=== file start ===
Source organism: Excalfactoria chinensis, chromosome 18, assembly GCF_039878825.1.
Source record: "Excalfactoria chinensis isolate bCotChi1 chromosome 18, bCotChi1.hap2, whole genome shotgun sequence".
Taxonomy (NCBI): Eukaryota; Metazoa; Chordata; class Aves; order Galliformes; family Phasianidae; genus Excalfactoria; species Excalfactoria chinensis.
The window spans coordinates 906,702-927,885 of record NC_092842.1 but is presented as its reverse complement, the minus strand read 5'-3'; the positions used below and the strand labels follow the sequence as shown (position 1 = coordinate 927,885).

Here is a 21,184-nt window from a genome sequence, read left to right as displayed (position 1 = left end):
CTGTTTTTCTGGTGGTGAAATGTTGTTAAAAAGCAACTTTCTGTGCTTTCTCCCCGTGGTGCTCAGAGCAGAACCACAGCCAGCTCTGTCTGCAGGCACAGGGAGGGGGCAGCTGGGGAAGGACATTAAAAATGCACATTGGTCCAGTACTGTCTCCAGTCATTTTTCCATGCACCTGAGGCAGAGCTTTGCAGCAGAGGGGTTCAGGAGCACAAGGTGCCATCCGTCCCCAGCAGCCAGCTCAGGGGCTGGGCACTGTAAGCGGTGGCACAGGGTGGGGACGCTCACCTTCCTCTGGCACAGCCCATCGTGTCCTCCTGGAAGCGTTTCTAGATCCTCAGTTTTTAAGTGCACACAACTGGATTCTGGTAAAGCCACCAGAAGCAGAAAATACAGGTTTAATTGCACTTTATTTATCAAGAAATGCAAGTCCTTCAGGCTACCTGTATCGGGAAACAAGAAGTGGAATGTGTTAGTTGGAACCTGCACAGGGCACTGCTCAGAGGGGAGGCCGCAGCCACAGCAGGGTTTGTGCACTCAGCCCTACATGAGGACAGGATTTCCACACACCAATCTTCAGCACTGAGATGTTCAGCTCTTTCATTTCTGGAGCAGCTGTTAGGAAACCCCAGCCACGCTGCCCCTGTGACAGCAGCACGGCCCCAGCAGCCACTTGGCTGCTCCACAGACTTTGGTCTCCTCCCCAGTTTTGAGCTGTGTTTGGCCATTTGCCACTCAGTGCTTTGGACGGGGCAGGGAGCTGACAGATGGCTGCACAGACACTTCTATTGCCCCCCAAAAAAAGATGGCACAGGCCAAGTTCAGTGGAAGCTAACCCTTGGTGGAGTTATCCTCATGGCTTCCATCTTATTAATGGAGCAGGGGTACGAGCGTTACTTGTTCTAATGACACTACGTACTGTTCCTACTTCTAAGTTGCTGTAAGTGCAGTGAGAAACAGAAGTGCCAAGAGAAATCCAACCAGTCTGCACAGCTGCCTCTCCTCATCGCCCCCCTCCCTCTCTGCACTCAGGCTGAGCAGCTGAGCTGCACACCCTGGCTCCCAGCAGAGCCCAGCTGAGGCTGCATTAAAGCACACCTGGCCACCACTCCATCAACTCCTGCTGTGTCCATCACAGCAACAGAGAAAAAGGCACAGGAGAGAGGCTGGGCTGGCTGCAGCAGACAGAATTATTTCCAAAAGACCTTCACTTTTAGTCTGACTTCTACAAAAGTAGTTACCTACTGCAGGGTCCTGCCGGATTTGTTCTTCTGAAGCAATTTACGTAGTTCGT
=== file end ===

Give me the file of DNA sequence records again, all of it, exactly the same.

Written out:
Source organism: Excalfactoria chinensis, chromosome 18, assembly GCF_039878825.1.
Source record: "Excalfactoria chinensis isolate bCotChi1 chromosome 18, bCotChi1.hap2, whole genome shotgun sequence".
Taxonomy (NCBI): Eukaryota; Metazoa; Chordata; class Aves; order Galliformes; family Phasianidae; genus Excalfactoria; species Excalfactoria chinensis.
The window spans coordinates 906,702-927,885 of record NC_092842.1 but is presented as its reverse complement, the minus strand read 5'-3'; the positions used below and the strand labels follow the sequence as shown (position 1 = coordinate 927,885).

Here is a 21,184-nt window from a genome sequence, read left to right as displayed (position 1 = left end):
CTGTTTTTCTGGTGGTGAAATGTTGTTAAAAAGCAACTTTCTGTGCTTTCTCCCCGTGGTGCTCAGAGCAGAACCACAGCCAGCTCTGTCTGCAGGCACAGGGAGGGGGCAGCTGGGGAAGGACATTAAAAATGCACATTGGTCCAGTACTGTCTCCAGTCATTTTTCCATGCACCTGAGGCAGAGCTTTGCAGCAGAGGGGTTCAGGAGCACAAGGTGCCATCCGTCCCCAGCAGCCAGCTCAGGGGCTGGGCACTGTAAGCGGTGGCACAGGGTGGGGACGCTCACCTTCCTCTGGCACAGCCCATCGTGTCCTCCTGGAAGCGTTTCTAGATCCTCAGTTTTTAAGTGCACACAACTGGATTCTGGTAAAGCCACCAGAAGCAGAAAATACAGGTTTAATTGCACTTTATTTATCAAGAAATGCAAGTCCTTCAGGCTACCTGTATCGGGAAACAAGAAGTGGAATGTGTTAGTTGGAACCTGCACAGGGCACTGCTCAGAGGGGAGGCCGCAGCCACAGCAGGGTTTGTGCACTCAGCCCTACATGAGGACAGGATTTCCACACACCAATCTTCAGCACTGAGATGTTCAGCTCTTTCATTTCTGGAGCAGCTGTTAGGAAACCCCAGCCACGCTGCCCCTGTGACAGCAGCACGGCCCCAGCAGCCACTTGGCTGCTCCACAGACTTTGGTCTCCTCCCCAGTTTTGAGCTGTGTTTGGCCATTTGCCACTCAGTGCTTTGGACGGGGCAGGGAGCTGACAGATGGCTGCACAGACACTTCTATTGCCCCCCAAAAAAAGATGGCACAGGCCAAGTTCAGTGGAAGCTAACCCTTGGTGGAGTTATCCTCATGGCTTCCATCTTATTAATGGAGCAGGGGTACGAGCGTTACTTGTTCTAATGACACTACGTACTGTTCCTACTTCTAAGTTGCTGTAAGTGCAGTGAGAAACAGAAGTGCCAAGAGAAATCCAACCAGTCTGCACAGCTGCCTCTCCTCATCGCCCCCCTCCCTCTCTGCACTCAGGCTGAGCAGCTGAGCTGCACACCCTGGCTCCCAGCAGAGCCCAGCTGAGGCTGCATTAAAGCACACCTGGCCACCACTCCATCAACTCCTGCTGTGTCCATCACAGCAACAGAGAAAAAGGCACAGGAGAGAGGCTGGGCTGGCTGCAGCAGACAGAATTATTTCCAAAAGACCTTCACTTTTAGTCTGACTTCTACAAAAGTAGTTACCTACTGCAGGGTCCTGCCGGATTTGTTCTTCTGAAGCAATTTACGTAGTTCGT